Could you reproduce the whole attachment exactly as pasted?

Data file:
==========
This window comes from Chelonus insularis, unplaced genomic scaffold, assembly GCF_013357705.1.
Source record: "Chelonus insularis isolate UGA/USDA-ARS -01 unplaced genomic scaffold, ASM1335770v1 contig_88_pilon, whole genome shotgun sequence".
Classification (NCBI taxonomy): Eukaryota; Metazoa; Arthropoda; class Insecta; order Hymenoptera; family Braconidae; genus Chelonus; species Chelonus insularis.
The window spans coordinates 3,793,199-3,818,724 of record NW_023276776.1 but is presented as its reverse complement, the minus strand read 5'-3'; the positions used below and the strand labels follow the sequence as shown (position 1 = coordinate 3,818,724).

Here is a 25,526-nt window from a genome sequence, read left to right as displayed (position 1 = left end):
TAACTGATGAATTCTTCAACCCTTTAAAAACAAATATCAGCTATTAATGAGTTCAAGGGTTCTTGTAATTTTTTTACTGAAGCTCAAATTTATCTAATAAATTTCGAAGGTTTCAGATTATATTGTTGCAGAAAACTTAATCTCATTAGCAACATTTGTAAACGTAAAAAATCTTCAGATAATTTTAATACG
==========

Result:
This window comes from Chelonus insularis, unplaced genomic scaffold, assembly GCF_013357705.1.
Source record: "Chelonus insularis isolate UGA/USDA-ARS -01 unplaced genomic scaffold, ASM1335770v1 contig_88_pilon, whole genome shotgun sequence".
Classification (NCBI taxonomy): Eukaryota; Metazoa; Arthropoda; class Insecta; order Hymenoptera; family Braconidae; genus Chelonus; species Chelonus insularis.
The window spans coordinates 3,793,199-3,818,724 of record NW_023276776.1 but is presented as its reverse complement, the minus strand read 5'-3'; the positions used below and the strand labels follow the sequence as shown (position 1 = coordinate 3,818,724).

Here is a 25,526-nt window from a genome sequence, read left to right as displayed (position 1 = left end):
TAACTGATGAATTCTTCAACCCTTTAAAAACAAATATCAGCTATTAATGAGTTCAAGGGTTCTTGTAATTTTTTTACTGAAGCTCAAATTTATCTAATAAATTTCGAAGGTTTCAGATTATATTGTTGCAGAAAACTTAATCTCATTAGCAACATTTGTAAACGTAAAAAATCTTCAGATAATTTTAATACG